James Joyce was one of the first writers to exploit a narrative device called stream of consciousness. It’s an attempt to give shape to that inchoate interior activity that consists of a mix of words, sensations, shivers and apprehensions.
He honed his method in a 62-page section of his masterwork, Ulysses, in which, to the horror of the Mother Grundies of the 1920s, he explored the unexpurgated stream of thoughts and sensations gushing through Molly Bloom, wife of the novel’s chief character, Leopold.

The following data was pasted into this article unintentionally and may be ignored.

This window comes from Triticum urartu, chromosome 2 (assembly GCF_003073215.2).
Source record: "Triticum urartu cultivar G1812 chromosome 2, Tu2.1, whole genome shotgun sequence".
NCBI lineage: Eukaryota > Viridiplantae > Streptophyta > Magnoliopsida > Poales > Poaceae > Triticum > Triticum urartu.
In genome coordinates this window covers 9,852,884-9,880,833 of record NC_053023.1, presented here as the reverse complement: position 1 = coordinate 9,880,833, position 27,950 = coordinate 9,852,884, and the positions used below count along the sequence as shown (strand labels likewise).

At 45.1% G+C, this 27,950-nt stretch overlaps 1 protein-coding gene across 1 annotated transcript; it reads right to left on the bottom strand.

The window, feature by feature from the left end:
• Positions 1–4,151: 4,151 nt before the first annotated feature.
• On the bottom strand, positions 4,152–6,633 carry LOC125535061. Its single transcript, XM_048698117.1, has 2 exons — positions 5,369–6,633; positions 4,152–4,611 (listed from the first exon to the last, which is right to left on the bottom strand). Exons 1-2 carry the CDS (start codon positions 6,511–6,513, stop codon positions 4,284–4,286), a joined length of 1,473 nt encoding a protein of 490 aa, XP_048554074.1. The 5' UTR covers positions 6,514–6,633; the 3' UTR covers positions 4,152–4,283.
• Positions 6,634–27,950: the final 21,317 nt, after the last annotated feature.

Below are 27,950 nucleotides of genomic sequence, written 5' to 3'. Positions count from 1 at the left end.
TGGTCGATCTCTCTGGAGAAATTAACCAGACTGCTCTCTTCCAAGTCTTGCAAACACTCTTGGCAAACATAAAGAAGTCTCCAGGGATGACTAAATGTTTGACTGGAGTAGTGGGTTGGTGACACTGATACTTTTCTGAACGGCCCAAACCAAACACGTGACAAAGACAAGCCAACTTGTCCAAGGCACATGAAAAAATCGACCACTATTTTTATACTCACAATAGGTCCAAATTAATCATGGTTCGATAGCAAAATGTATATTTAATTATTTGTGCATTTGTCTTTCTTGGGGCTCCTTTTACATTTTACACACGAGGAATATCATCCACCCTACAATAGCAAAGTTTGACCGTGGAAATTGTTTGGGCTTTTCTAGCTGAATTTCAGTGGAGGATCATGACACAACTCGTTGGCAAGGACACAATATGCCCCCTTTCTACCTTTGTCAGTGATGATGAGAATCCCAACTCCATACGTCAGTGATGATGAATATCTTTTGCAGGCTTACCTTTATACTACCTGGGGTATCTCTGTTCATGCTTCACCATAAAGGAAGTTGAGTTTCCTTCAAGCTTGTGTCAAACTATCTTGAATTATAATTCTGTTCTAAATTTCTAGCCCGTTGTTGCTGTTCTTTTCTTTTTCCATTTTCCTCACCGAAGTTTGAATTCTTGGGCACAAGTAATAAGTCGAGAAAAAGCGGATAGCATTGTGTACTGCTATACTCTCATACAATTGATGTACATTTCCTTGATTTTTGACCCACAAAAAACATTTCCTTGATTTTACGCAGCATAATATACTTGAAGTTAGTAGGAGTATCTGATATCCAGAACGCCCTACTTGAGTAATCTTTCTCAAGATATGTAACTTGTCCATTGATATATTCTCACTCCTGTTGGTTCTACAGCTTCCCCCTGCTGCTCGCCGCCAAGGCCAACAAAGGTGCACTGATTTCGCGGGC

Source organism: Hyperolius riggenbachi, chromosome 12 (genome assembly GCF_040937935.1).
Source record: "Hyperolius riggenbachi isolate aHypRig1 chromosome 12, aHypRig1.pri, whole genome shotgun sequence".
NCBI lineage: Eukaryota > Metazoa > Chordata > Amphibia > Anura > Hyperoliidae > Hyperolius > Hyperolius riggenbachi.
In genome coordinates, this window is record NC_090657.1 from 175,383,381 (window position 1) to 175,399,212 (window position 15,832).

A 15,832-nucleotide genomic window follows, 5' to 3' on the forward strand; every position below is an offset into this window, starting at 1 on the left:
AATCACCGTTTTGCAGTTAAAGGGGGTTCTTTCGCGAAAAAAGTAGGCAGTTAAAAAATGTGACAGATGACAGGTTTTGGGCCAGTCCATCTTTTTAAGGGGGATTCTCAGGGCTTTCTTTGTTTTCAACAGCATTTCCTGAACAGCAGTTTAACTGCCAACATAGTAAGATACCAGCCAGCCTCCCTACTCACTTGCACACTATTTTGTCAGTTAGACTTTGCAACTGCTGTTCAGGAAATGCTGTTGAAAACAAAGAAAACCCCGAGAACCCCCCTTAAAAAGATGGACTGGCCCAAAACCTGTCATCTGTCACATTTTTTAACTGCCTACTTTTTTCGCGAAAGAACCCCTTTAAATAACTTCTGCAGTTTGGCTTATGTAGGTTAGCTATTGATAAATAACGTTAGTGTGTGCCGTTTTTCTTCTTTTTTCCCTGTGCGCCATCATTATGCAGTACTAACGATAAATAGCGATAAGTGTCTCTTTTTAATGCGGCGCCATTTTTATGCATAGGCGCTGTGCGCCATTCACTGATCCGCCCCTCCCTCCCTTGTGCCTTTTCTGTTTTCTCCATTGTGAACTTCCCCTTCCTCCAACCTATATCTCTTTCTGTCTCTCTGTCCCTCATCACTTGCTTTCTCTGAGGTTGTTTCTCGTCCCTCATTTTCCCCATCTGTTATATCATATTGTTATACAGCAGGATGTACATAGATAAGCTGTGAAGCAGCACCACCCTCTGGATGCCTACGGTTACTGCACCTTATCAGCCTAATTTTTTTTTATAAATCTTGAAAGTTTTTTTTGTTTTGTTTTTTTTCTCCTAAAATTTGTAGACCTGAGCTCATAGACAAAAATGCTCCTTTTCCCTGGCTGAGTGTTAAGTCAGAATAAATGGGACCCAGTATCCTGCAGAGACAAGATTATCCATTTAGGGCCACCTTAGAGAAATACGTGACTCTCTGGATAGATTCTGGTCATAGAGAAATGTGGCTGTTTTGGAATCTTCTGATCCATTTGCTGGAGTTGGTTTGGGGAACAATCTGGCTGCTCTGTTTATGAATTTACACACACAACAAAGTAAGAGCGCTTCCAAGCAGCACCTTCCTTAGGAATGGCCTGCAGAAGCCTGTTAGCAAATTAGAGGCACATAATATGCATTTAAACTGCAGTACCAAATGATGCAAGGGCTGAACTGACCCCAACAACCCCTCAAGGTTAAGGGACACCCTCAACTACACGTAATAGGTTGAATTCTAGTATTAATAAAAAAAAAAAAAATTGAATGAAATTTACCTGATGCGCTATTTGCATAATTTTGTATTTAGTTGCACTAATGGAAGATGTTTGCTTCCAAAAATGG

Here’s a snippet from that largely unpunctuated section of the book:
“… no thats no way for him has he no manners nor no refinement nor no nothing in his nature slapping us behind like that on my bottom because I didn’t call him Hugh the ignoramus that doesnt know poetry from a cabbage…”
It’s a kind of poetry, with a lilt and a rhythm all…
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